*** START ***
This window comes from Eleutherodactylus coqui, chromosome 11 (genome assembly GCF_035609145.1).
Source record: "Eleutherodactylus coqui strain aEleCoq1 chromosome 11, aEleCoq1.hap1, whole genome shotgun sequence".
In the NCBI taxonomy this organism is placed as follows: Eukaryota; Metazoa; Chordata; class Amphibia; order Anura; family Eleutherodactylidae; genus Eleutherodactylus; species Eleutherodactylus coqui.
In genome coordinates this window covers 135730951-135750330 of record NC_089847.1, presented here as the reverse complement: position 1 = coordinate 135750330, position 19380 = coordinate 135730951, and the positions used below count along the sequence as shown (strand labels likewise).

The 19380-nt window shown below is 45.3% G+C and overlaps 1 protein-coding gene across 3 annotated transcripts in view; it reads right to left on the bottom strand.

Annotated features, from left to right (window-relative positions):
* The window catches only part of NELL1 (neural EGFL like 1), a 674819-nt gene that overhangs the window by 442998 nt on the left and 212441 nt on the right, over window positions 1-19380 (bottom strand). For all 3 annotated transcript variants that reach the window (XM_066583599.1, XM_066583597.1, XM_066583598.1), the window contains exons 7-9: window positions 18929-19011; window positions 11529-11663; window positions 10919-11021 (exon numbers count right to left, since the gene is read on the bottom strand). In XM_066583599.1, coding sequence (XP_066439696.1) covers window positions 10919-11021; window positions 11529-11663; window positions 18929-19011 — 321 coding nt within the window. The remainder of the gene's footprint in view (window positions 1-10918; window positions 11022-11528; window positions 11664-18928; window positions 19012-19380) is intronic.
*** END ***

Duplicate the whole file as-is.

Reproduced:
This window comes from Eleutherodactylus coqui, chromosome 11 (genome assembly GCF_035609145.1).
Source record: "Eleutherodactylus coqui strain aEleCoq1 chromosome 11, aEleCoq1.hap1, whole genome shotgun sequence".
In the NCBI taxonomy this organism is placed as follows: Eukaryota; Metazoa; Chordata; class Amphibia; order Anura; family Eleutherodactylidae; genus Eleutherodactylus; species Eleutherodactylus coqui.
In genome coordinates this window covers 135730951-135750330 of record NC_089847.1, presented here as the reverse complement: position 1 = coordinate 135750330, position 19380 = coordinate 135730951, and the positions used below count along the sequence as shown (strand labels likewise).

The 19380-nt window shown below is 45.3% G+C and overlaps 1 protein-coding gene across 3 annotated transcripts in view; it reads right to left on the bottom strand.

Annotated features, from left to right (window-relative positions):
* The window catches only part of NELL1 (neural EGFL like 1), a 674819-nt gene that overhangs the window by 442998 nt on the left and 212441 nt on the right, over window positions 1-19380 (bottom strand). For all 3 annotated transcript variants that reach the window (XM_066583599.1, XM_066583597.1, XM_066583598.1), the window contains exons 7-9: window positions 18929-19011; window positions 11529-11663; window positions 10919-11021 (exon numbers count right to left, since the gene is read on the bottom strand). In XM_066583599.1, coding sequence (XP_066439696.1) covers window positions 10919-11021; window positions 11529-11663; window positions 18929-19011 — 321 coding nt within the window. The remainder of the gene's footprint in view (window positions 1-10918; window positions 11022-11528; window positions 11664-18928; window positions 19012-19380) is intronic.